The Democratic Party’s Unity Reform Commission met last week to concoct measures to pull the party from the brink of madness and oblivion.
The commission’s main recommendation? Limit the role of “superdelegates” in the nomination process.
Great — a first step I’ve long advocated. But the whole system needs more serious reform.
Jay Cost covered some of the problems associated with the parties’ candidate selection processes, yesterday, in the online pages of the National Review. Unfortunately, he went off the rails about an alleged “trend toward an unadulterated democratic nomination process,” which he regarded as a “major mistake.”
He misdiagnosed both the problem and the Democrats’ proposed cure. Neither is “too much democracy.”
America’s partisan voters keep selecting bad candidates because the major party duopoly is a rigged game — designed and regulated by incumbents for incumbents to solidify a protected class of insiders.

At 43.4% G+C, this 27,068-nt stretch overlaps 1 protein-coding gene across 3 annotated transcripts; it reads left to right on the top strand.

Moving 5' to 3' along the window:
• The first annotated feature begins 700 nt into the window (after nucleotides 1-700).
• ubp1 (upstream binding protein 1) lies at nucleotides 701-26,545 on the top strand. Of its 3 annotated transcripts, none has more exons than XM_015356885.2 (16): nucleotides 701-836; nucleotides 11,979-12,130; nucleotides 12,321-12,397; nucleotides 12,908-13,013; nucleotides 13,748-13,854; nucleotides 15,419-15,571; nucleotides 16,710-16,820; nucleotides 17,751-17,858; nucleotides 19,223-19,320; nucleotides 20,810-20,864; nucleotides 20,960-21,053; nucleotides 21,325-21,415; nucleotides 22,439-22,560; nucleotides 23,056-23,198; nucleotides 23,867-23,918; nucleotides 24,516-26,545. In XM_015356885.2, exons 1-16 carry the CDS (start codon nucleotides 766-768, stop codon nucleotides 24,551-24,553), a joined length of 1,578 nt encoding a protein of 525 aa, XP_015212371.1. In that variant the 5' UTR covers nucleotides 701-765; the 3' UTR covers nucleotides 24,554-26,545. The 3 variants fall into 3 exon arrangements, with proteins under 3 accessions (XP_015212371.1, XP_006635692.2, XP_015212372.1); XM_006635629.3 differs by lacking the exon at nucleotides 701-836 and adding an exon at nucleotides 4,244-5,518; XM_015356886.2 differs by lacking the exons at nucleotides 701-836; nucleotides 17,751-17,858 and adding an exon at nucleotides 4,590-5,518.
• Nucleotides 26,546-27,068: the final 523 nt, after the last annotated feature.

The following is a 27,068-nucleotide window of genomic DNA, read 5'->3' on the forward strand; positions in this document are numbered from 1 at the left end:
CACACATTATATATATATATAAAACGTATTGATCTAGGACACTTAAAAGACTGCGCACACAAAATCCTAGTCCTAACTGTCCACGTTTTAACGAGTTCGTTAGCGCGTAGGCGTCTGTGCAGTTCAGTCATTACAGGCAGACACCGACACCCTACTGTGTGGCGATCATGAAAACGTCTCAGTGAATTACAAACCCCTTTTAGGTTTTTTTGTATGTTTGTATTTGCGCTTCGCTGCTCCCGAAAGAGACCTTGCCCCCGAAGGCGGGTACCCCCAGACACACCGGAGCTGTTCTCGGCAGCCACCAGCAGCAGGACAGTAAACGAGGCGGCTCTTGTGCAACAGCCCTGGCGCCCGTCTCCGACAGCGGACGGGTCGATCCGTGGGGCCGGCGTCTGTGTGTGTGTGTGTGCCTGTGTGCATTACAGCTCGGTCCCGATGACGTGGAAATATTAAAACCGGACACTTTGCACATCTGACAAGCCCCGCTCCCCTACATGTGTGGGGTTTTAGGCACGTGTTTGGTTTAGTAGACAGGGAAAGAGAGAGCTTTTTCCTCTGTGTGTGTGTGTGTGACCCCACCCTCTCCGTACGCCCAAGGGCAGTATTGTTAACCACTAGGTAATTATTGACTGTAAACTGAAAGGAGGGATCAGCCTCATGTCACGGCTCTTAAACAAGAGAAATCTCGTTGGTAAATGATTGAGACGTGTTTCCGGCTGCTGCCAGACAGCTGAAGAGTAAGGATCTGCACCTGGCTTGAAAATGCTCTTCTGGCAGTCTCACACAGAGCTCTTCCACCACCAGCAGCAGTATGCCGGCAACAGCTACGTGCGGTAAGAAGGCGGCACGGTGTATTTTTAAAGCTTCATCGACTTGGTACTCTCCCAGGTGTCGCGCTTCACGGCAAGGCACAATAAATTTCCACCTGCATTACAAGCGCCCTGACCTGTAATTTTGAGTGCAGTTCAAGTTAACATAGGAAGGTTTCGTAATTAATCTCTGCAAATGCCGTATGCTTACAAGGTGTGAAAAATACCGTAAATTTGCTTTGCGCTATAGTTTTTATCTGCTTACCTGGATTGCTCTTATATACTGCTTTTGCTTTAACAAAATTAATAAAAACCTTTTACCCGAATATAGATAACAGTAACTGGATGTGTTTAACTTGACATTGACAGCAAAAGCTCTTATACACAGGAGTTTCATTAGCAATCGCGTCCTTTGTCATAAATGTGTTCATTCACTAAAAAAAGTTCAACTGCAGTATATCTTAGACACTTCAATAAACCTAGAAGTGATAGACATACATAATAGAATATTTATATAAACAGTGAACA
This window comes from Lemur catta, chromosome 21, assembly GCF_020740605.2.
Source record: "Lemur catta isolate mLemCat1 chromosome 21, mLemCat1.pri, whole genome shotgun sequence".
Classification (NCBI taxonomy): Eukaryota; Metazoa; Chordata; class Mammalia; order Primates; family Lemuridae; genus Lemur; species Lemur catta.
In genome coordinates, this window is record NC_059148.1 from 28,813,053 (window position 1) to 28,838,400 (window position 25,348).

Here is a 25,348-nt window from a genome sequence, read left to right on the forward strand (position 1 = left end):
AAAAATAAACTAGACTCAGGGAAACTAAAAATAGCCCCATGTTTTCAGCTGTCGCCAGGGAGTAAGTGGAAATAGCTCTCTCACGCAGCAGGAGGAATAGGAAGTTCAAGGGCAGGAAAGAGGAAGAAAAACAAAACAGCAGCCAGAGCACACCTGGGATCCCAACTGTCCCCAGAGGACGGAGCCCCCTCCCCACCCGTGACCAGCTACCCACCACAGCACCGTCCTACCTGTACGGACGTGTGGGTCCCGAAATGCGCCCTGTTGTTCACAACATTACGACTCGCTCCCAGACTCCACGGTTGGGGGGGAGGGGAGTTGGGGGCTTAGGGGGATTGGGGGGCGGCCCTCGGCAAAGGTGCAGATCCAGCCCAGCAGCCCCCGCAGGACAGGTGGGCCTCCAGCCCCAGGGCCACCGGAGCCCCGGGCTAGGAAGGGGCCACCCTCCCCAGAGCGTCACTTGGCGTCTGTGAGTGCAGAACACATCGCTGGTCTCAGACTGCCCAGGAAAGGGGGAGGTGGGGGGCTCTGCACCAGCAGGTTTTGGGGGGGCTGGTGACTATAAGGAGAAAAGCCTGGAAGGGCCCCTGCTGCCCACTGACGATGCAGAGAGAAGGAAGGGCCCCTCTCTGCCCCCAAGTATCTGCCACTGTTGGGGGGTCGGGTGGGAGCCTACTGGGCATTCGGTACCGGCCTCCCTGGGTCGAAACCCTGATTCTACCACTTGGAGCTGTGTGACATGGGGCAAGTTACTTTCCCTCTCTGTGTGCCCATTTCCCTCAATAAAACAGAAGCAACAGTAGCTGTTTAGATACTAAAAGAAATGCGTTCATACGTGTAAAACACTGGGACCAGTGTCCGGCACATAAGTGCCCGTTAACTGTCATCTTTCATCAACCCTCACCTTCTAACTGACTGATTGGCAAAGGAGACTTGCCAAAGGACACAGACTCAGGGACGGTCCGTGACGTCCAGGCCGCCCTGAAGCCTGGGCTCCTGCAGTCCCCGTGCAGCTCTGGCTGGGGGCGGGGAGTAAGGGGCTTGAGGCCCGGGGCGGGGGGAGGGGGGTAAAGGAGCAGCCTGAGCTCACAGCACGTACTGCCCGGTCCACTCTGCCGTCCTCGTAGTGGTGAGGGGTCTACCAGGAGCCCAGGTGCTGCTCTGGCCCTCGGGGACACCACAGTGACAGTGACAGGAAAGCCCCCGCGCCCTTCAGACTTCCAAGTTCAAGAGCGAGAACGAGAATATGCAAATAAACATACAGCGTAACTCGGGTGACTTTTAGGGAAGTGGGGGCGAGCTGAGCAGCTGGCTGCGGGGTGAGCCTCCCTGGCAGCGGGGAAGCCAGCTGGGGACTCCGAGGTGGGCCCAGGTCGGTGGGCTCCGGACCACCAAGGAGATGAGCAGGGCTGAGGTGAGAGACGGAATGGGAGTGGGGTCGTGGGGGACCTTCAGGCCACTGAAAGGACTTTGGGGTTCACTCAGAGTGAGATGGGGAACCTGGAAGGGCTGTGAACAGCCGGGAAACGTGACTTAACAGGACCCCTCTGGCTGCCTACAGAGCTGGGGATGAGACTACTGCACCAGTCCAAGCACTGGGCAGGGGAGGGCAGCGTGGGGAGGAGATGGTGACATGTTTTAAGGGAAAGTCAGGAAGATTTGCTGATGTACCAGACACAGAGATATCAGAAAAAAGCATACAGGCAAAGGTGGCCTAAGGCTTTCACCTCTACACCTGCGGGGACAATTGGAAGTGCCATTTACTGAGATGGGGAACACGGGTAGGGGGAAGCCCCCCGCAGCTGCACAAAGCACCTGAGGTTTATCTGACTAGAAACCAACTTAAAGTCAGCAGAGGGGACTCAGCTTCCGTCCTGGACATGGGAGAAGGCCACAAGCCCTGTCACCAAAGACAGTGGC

Which voters understandably seek to overthrow on a regular basis.
The problem is the whole primary process, which is faux-democratic, a clever ruse to prevent real challengers from emerging, forcing effective politicians through the two-party mill.
To make things more democratic — to add effective citizen checks on power and privilege — the parties need to be completely divorced from official elections. That is, junk the whole primary system, making the parties bear fully the costs of their own selection processes. Further, the general elections should be thrown open to a wider variety of parties and candidates, with the voting system itself reformed to avoid the sub-optimal results of our first-past-the-post system.
The problem with our politics isn’t “too much democracy” so much as “too much partisan government.”
This is Common Sense. I’m Paul Jacob.